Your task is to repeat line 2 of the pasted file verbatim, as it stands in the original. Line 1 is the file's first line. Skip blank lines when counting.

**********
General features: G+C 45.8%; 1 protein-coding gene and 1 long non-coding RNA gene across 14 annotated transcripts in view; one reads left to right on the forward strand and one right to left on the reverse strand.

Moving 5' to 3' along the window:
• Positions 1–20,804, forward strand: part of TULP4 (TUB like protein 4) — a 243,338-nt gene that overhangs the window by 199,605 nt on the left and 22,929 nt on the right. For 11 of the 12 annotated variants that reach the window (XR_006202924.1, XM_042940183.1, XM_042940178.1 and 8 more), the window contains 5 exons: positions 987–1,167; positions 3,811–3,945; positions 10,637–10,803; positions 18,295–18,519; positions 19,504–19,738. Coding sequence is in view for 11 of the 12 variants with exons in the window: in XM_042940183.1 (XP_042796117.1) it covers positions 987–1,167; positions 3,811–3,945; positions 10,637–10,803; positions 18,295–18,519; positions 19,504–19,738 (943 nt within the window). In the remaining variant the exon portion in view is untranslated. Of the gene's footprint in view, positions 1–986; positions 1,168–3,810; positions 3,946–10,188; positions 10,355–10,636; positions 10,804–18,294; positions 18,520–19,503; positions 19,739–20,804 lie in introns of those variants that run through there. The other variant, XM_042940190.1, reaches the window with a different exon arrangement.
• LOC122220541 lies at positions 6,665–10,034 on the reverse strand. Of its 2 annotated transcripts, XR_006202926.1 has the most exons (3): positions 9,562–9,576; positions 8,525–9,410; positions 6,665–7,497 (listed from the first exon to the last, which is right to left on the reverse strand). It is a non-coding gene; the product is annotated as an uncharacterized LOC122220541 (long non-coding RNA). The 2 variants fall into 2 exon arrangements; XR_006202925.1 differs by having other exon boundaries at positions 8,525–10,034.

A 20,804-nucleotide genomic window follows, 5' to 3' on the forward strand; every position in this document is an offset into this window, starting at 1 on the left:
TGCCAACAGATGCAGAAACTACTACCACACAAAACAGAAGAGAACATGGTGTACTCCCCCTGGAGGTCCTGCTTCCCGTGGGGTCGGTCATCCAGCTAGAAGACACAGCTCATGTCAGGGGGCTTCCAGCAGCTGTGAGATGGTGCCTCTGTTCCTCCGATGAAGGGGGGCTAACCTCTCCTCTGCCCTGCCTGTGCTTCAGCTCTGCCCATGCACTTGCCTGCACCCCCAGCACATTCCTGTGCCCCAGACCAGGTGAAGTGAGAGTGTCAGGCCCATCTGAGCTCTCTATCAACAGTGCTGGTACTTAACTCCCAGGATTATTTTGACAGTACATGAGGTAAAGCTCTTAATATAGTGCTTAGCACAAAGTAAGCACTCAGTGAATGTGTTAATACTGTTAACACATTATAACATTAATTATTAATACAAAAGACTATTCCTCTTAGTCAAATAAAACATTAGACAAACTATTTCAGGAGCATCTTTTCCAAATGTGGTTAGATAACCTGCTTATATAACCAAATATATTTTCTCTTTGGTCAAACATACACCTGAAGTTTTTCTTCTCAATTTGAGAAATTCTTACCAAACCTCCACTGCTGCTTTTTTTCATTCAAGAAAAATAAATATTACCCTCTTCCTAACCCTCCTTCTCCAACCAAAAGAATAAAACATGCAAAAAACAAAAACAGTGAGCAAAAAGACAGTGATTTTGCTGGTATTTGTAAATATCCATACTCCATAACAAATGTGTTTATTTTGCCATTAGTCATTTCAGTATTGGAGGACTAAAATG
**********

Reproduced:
Moving 5' to 3' along the window: